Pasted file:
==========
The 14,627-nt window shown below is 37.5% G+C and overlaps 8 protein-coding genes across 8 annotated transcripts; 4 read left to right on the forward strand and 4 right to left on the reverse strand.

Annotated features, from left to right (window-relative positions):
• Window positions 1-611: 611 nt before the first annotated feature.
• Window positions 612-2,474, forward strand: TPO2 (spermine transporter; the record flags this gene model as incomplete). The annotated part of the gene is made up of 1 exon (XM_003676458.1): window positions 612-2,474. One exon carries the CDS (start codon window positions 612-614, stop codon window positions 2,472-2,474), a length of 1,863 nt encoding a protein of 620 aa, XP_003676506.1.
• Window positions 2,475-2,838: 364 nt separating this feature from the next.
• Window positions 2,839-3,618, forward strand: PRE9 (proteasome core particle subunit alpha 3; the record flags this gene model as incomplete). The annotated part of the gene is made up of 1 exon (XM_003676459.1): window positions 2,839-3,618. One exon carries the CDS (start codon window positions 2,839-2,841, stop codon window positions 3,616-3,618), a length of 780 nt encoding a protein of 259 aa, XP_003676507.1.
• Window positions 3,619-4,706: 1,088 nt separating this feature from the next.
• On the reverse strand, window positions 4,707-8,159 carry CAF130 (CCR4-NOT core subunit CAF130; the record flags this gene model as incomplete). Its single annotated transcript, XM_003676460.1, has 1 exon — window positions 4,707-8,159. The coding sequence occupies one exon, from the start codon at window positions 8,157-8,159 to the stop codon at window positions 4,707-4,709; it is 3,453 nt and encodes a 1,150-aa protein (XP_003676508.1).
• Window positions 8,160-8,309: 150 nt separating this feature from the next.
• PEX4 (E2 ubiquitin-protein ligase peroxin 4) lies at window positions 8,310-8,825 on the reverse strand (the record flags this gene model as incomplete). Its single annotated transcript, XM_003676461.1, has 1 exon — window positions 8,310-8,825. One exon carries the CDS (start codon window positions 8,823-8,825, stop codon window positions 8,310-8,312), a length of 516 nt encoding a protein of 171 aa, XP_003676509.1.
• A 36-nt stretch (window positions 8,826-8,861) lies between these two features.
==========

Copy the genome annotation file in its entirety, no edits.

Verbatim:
The 14,627-nt window shown below is 37.5% G+C and overlaps 8 protein-coding genes across 8 annotated transcripts; 4 read left to right on the forward strand and 4 right to left on the reverse strand.

Annotated features, from left to right (window-relative positions):
• Window positions 1-611: 611 nt before the first annotated feature.
• Window positions 612-2,474, forward strand: TPO2 (spermine transporter; the record flags this gene model as incomplete). The annotated part of the gene is made up of 1 exon (XM_003676458.1): window positions 612-2,474. One exon carries the CDS (start codon window positions 612-614, stop codon window positions 2,472-2,474), a length of 1,863 nt encoding a protein of 620 aa, XP_003676506.1.
• Window positions 2,475-2,838: 364 nt separating this feature from the next.
• Window positions 2,839-3,618, forward strand: PRE9 (proteasome core particle subunit alpha 3; the record flags this gene model as incomplete). The annotated part of the gene is made up of 1 exon (XM_003676459.1): window positions 2,839-3,618. One exon carries the CDS (start codon window positions 2,839-2,841, stop codon window positions 3,616-3,618), a length of 780 nt encoding a protein of 259 aa, XP_003676507.1.
• Window positions 3,619-4,706: 1,088 nt separating this feature from the next.
• On the reverse strand, window positions 4,707-8,159 carry CAF130 (CCR4-NOT core subunit CAF130; the record flags this gene model as incomplete). Its single annotated transcript, XM_003676460.1, has 1 exon — window positions 4,707-8,159. The coding sequence occupies one exon, from the start codon at window positions 8,157-8,159 to the stop codon at window positions 4,707-4,709; it is 3,453 nt and encodes a 1,150-aa protein (XP_003676508.1).
• Window positions 8,160-8,309: 150 nt separating this feature from the next.
• PEX4 (E2 ubiquitin-protein ligase peroxin 4) lies at window positions 8,310-8,825 on the reverse strand (the record flags this gene model as incomplete). Its single annotated transcript, XM_003676461.1, has 1 exon — window positions 8,310-8,825. One exon carries the CDS (start codon window positions 8,823-8,825, stop codon window positions 8,310-8,312), a length of 516 nt encoding a protein of 171 aa, XP_003676509.1.
• A 36-nt stretch (window positions 8,826-8,861) lies between these two features.